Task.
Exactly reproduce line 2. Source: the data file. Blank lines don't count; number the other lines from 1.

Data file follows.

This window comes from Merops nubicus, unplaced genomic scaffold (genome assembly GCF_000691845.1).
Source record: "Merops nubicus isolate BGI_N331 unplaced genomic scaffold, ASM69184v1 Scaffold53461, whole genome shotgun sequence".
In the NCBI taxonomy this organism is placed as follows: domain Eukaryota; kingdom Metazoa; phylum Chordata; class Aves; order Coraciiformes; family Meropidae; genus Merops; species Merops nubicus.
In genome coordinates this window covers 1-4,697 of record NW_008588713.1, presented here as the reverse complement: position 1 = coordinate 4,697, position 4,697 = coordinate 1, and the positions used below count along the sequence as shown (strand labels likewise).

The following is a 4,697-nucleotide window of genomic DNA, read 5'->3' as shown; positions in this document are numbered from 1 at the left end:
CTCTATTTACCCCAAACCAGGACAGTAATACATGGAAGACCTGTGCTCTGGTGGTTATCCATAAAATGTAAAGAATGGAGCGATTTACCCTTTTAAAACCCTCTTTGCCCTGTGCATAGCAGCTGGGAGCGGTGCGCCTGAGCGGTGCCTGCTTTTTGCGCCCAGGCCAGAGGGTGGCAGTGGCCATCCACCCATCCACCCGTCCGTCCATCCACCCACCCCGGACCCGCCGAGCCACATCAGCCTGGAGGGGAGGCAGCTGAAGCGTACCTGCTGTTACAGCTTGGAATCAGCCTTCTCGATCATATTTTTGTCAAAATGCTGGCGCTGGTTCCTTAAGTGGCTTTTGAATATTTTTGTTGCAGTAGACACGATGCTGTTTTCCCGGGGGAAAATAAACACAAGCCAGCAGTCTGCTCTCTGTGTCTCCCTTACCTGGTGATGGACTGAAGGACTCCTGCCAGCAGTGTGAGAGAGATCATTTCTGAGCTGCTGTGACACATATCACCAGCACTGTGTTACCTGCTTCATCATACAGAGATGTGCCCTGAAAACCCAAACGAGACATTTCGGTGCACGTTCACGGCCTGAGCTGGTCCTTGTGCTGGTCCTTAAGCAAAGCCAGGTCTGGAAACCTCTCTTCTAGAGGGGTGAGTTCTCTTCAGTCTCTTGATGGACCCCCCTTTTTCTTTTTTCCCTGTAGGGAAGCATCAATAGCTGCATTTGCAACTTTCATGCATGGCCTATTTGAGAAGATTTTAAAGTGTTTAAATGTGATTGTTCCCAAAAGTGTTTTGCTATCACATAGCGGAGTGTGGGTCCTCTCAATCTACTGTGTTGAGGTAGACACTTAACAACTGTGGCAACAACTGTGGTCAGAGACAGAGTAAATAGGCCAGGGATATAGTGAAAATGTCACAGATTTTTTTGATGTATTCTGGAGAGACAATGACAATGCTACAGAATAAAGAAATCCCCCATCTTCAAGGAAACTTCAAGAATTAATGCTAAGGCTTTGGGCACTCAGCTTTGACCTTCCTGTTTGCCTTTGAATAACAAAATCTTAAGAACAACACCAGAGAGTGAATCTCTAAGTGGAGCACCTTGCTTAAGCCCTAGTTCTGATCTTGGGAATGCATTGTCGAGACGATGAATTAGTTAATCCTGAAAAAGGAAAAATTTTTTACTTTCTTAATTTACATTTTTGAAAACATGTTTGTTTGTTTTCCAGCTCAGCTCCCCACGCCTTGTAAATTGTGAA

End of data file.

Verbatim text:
Source record: "Merops nubicus isolate BGI_N331 unplaced genomic scaffold, ASM69184v1 Scaffold53461, whole genome shotgun sequence".